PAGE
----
New Ford Kuga deals

Ford Kuga version picks:

  • Most sensible: Ford Kuga 2.0 TDCi Titanium
  • Most fun: Ford Kuga 2.0 TDCi 180 ST-Line AWD
  • Don’t bother: Ford Kuga 2.0 TDCi 180 Powershift Vignale
  • Must-have tech: Rear parking sensors on Zetec, foot-operated tailgate

Everyone’s climbing aboard the SUV bandwagon – even Ford, says the Telegraph. Still, it accepts the car maker has history here since this is the second-generation Kuga. It joins the smaller EcoSport and the larger Edge in the company’s SUV range. Perhaps the newspaper thinks people can’t see beyond its top-selling hatchbacks.

They should, says Carbuyer. ‘The recent facelift has given the Kuga a much meaner and more modern appearance,’ it says. Maybe, but according to Auto Express it’s ‘much the same as before’ – which means its decent to drive but not the most engaging in the class, and has plenty of kit and some capable diesel engines.

On that last point Carbuyer rates the mid-power 148bhp 2.0-litre, with its 60.1mpg economy. Its pick of the petrols is the same-power 148bhp 2.0-litre. It returns 44.8mpg but can go from 0-62mph in ‘a brisk 9.7 seconds’.

What Car? says Ford builds ‘some of the best-handling cars on the planet’ but the Kuga isn’t one of them. It feels fidgety and its steering is too keen to self-centre. Forget the sports suspension and stick with the regular set-up, it advises. Ride comfort is decent, though.

‘There’s acres of space inside,’ says the Telegraph. The back seat is very wide and the car is easy to get in and out of. However, the price of all that room is a small boot: ‘The Honda CR-V offers considerably more space, whether the seats are up or down.’

Auto Express says the much newer Seat Ateca and Peugeot 3008 have more interesting interiors that make the Kuga’s look ‘ugly and dated.’ It likes the SYNC3 voice-control infotainment system, though. Of the six trims, upmarket Titanium gets the thumbs-up from Carbuyer while Auto Express advises ‘avoiding’ top-spec Vignale and expensive four-wheel-drive versions.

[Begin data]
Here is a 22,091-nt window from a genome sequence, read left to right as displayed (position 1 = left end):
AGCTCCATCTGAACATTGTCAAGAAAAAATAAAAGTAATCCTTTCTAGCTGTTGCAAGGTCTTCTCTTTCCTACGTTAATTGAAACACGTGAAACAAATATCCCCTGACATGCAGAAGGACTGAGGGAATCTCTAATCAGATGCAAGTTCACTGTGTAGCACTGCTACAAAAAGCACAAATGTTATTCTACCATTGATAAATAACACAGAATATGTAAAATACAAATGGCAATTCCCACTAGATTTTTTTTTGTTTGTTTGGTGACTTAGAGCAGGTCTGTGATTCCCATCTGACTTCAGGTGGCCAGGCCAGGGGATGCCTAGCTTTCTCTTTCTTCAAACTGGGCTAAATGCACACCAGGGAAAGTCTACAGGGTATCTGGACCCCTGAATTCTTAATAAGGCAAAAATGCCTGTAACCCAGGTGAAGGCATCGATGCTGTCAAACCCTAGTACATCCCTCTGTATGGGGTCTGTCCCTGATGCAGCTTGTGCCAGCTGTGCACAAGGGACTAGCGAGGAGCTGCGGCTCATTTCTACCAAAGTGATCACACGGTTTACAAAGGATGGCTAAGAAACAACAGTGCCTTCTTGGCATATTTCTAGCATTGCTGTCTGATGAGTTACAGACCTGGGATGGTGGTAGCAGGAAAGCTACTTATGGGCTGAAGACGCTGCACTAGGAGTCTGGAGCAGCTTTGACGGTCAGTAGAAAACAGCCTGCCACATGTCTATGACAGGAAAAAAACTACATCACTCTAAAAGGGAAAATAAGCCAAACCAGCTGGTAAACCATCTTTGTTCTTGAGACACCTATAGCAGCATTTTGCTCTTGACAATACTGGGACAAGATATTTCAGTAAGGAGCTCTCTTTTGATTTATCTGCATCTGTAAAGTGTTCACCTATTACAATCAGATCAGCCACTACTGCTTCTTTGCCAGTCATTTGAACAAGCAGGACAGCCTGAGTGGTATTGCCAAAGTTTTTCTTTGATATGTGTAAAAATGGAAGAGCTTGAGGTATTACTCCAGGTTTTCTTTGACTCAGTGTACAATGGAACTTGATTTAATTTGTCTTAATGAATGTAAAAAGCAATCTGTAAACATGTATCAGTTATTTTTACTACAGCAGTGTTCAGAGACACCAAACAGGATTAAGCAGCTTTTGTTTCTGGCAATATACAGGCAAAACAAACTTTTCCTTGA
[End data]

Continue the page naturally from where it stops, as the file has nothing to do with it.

So, a 148bhp 2.0 TDCi in Titanium trim sounds the way to go. Discounts of 11% are easy to secure but do try rivals first.

Ford Kuga Rivals:

Honda CR-V
The CR-V is easy to drive, practical and well built, and available with a frugal 1.6-litre diesel engine. However, it’s on the pricey side and some entry-level models aren’t very well equipped. What’s more, it’s not especially fun to drive.

Nissan Qashqai
The car that kickstarted today’s SUV love affair is still about the best in the class. It has a thoughtfully designed cabin, good ride and handling, and efficient engines. Top-spec versions are expensive, though, and the auto is a noisy CVT.

Kia Sportage
A seven-year warranty, some keen prices, a spacious cabin, and well equipped; there’s not much wrong with the Sportage. Look closer, though, and it’s not much fun to drive, running costs are average and the diesel engine is unrefined.

Mazda CX-5
With its keen handling, good grip and minimal body roll in corners, the CX-5 is good to drive. It’s stylish and well-equipped, too, but it’s not as roomy or practical as newer rivals such as the Renault Kadjar.

Best review: Carbuyer – Score: 3.2/5

Previous version:
Ford Kuga (2008-13)
Some critics reckon this first-gen version of Ford’s mid-size SUV is better to drive. The 2.0 TDCi is punchy and economical, and there’s a useful split tailgate. Interior versatility is not as good as rivals but keen secondhand prices should be sufficient compensation.

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